Just after mile 9, I passed the speediest of the marathoners going in the opposite direction across one of the bridges the course took us over. They were all looking strong, and the crowd support right at that area was awesome, with people cheering for both marathoners and half marathoners. Most of the course was lacking in spectators (not too surprising given how cold it was), so it was an awesome mental boost as I headed into the final 5K.
Right around this time, I caught up to another woman, who was running just a little bit faster than I had been for the previous miles. I could feel that I still had gas in the tank, so I started pacing myself a few steps behind her. We were perfectly matched and passed a lot of runners who were beginning to struggle.
Mile 10 – 8:09 ♦ Mile 11 – 8:05 ♦ Mile 12 – 7:54
I was so excited to be near the end of this race, and I was thrilled with my splits. I wasn’t crashing and burning! I was actually getting faster! With one mile to go, I could hear the announcer again, and me and the other woman began to sort of race each other – it was awesome having her there to push me to run my absolute hardest going into the finish.
Mile 13 – 7:50. My fastest mile of the race.
As I crossed the finish line, I was ecstatic to read the clock – 1:48. Not only did I achieve my A-goal, I actually beat it!! After all my worrying about my training leading into this race (between traveling for work and moving into my new apartment, my running in the last 2 weeks leading into the race had not been stellar), I still managed to accomplish my goal. My average pace came out to 8:16/mile, which I’m still slightly shocked about! Between this race and the 5k series this summer, I’m finally beginning to feel like a fast runner.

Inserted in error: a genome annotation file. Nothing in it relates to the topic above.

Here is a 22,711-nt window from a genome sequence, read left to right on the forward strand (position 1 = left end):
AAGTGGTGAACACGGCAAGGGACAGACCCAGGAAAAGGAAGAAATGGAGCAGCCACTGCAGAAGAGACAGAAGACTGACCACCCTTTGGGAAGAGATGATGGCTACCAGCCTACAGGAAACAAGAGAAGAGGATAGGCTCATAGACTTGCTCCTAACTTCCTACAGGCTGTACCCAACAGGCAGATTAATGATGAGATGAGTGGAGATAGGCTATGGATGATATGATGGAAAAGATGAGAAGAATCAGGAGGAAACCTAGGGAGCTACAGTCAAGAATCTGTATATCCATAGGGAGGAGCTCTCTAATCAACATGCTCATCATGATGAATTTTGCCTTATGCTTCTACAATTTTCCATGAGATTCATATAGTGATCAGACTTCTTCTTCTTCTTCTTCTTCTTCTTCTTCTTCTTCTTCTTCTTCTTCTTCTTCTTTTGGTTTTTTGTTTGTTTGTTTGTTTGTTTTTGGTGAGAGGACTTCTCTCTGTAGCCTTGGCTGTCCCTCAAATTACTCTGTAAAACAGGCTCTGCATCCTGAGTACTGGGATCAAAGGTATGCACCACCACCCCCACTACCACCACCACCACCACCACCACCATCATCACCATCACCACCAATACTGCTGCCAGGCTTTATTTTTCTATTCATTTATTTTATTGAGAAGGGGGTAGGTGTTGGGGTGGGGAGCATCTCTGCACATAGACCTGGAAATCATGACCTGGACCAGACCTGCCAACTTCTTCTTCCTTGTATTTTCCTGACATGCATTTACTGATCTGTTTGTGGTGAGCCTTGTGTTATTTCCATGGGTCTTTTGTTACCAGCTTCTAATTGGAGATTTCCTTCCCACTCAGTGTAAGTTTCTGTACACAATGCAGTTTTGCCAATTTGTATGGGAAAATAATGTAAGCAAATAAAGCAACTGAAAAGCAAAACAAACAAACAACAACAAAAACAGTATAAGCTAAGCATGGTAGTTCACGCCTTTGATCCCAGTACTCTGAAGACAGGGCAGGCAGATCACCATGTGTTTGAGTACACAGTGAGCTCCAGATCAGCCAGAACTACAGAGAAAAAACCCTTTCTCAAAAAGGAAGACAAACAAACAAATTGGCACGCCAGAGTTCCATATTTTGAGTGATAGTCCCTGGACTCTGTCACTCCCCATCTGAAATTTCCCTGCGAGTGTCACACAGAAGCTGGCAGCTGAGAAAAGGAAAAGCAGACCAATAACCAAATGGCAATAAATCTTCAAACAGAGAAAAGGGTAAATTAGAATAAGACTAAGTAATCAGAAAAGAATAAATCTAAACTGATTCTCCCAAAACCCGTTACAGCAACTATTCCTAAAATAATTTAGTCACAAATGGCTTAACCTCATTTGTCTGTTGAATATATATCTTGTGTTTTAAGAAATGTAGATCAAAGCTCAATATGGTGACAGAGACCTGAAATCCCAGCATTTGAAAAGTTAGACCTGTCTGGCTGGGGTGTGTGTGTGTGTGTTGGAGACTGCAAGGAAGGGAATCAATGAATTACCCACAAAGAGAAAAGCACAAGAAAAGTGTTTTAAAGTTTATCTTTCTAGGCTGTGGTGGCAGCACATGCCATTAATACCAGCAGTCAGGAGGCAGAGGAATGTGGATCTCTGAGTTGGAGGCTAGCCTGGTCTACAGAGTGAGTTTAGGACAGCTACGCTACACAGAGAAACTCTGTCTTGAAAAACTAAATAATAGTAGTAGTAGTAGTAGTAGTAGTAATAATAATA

After finishing, I quickly reclaimed by checked bag and immediately started adding layers – sweatpants, a sweatshirt, and a fleece on top of that. I knew I was going to cool down fast and I still had a lot of time to kill before my mom would be finishing. The post-race food was good, although I wish they had had more hot options – they had cold sodas, bananas, chips, PB&J’s, and hot soup. I had the chicken noodle soup which totally hit the spot.
While I waited for my mom, I made a quick walk to Dunkin Donuts and got a hot chocolate (<- Best decision ever!) and then I set myself up at a good spot near the finish.
It was honestly so inspiring watching the runners come into the finish of their marathon. I saw so many fly into the finish, with huge smiles on their faces (This is a big race for people looking to qualify for Boston, so that might have had something to do with it.) BQ or not, a marathon is such a huge accomplishment, and I felt weirdly emotional thinking of how proud I was of my mom, out there running her second marathon. Especially when I think back to the days when she told me she would NEVER run a marathon! Oh, how things have changed!
At 11:30, I called my mom as promised. She had already passed mile 20, so clearly she was cruising! She sounded a little out-of-breath – understandable, given that she was still running. 🙂 I told her she was doing awesome (which I actually knew for a fact, since I had signed up to receive alerts on her progress along the course). She was excited to hear that I had broken 1:50, and after wishing her luck again, we said our goodbyes.
Just about an hour later….
Woo! And guess who also achieved their A-goal (and beat their previous marathon time by approximately 30 minutes)? ^SHE DID! Final time: 4:26. 🙂
My mom and I are so thrilled with how the weekend went. Both marathon and half marathon were extremely well-organized, and we both ran fantastic. Of course, my mom will have to fill you all in on how her race went in more detail! I’ll start bugging her to write a post. 🙂
Thanks again to all our friends and family who wished us luck, offered training advice or a sympathetic comment on this blog, or congratulated us on Instagram this weekend. You guys make writing this blog the most fun thing ever.